Lancaster Gives Teens a Voice in Local Government

The City of Lancaster won an Award for Excellence for this project in the Ruth Vreeland Award for Engaging Youth in City Government category of the 2007 Helen Putnam Award for Excellence program. For more information about the award program, visit

As a family-oriented community, the City of Lancaster offers a wide variety of opportunities for children, from Head Start programs and preschools to after-school enrichment centers and thriving sports and arts programs. However, teenagers — a significant segment of any community — were getting lost in the shuffle of community programs.

A number of Lancaster city departments are working together to alleviate this problem. Lancaster is one of the fastest growing cities in California, and this growth has exerted tremendous pressure on its infrastructure in recent years. In 2005, the city made long-range planning a priority. Part of this effort focused on involving teens in local government, providing them with the opportunity to become more engaged in the community and giving them a voice in the policy-making process to help shape their city’s future.

Creating Opportunities for Participation

In 2006 and 2007, Lancaster’s long-range planning included a review of its General Plan and Parks, Recreation and Arts Master Plan. The city also created guiding principles for a revitalization project to transform the downtown area. Lancaster then launched a branding campaign to provide an identity for the city. Because these endeavors would have a profound effect on Lancaster for decades to come, the city sought the input of residents of all ages. To give teens a voice in these processes, the city developed youth workshops, focus groups and design sessions.

The Planning Department hosted a visioning workshop called “It’s Your Neighborhood: Have a Voice in Its Future” to help incorporate the younger generation’s opinions into the General Plan. Through a variety of exercises and discussions, staff collected information from participating teens, including the city’s youth commissioners, and used it as part of the General Plan process.

The Downtown Revitalization Project provided an ideal opportunity for the city and its teen residents to participate in a mutually beneficial exchange. One of the project’s goals was to create a downtown area that would appeal to teens and young adults as well as older residents. Planners and staff wanted young people to perceive downtown as a fun place to gather, shop and dine. With this in mind, several city departments, including planning, housing, economic development and parks, recreation and arts, collaborated with the private consulting firm that spearheaded the revitalization project to create a process through which teens could articulate their vision for the area.

To make this happen, the Parks, Recreation and Arts Department transformed its annual Youth in Government program, which is typically used as a forum to teach students about local government and expose them to city leaders and staff. Instead, in 2007, project consultants met with Lancaster students and shared information with them about the downtown project, including its expected effects and how students’ input would be used. The teens learned the basics of this type of project, including important aspects such as mixed-use buildings and a pedestrian-friendly area. They also viewed a variety of images of other cities’ downtown areas.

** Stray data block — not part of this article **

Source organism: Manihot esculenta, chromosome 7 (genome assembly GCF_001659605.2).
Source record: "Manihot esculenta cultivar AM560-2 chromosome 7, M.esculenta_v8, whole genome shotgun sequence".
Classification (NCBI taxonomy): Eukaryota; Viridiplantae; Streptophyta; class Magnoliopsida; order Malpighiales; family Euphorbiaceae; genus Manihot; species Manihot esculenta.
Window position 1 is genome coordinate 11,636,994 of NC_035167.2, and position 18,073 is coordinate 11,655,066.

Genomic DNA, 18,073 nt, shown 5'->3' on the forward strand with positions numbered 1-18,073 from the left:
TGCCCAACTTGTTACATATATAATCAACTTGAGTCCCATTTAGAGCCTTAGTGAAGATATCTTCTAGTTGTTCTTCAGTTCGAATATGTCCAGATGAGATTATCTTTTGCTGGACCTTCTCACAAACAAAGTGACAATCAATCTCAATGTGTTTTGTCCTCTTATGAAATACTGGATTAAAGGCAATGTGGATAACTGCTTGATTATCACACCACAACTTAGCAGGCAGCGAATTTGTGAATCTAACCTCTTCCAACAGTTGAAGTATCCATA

Armed with this knowledge, the teens created their own visions of downtown Lancaster. This project gave participants a taste of what city planning is like and provided useful information to city planners on what appeals to this age group. Many of their ideas were incorporated into the General Plan. Teens affirmed that they would like to participate year-round in the program and learn additional aspects of leadership. They also expressed an interest in helping plan the events at the future teen center, showing a desire to take on a more active role in their community.

The brand development process constituted another important component of the city’s improvement efforts. This project created a slogan and identity that visitors, outside citizens and residents would connect with Lancaster. The city’s redevelopment agency launched this effort with the help of an outside consulting firm, which conducted extensive research to get a better understanding of how residents perceive the community. The consultants introduced the concept and process of creating a brand to the Youth in Government program and youth commission. The redevelopment agency director led participants through a series of candid questions to reveal how teens feel about Lancaster.

Participants echoed the thoughts of those involved in the downtown revitalization visioning workshop; they would like to see more teen-focused activities and additional opportunities for civic involvement. Ninety percent stated that they would take more interest in city functions and activities if they knew what was available. They also affirmed that the Internet is the best avenue for communicating with youth. As a result, Lancaster launched a MySpace page for youth at

Lancaster ’s effort to connect with its teen citizens is proving effective. Surveys indicate that 98 percent of youth participants better understand local government and how to practice good citizenship. As one teen said, “I enjoyed participating by giving my opinion on a project, listening and believing that I could make a difference in the city.”

Contact: Nicole Allen, interim communications manager, City of Lancaster; phone: (661) 723-6054; e-mail:

This article appears in the September 2008 issue of Western City
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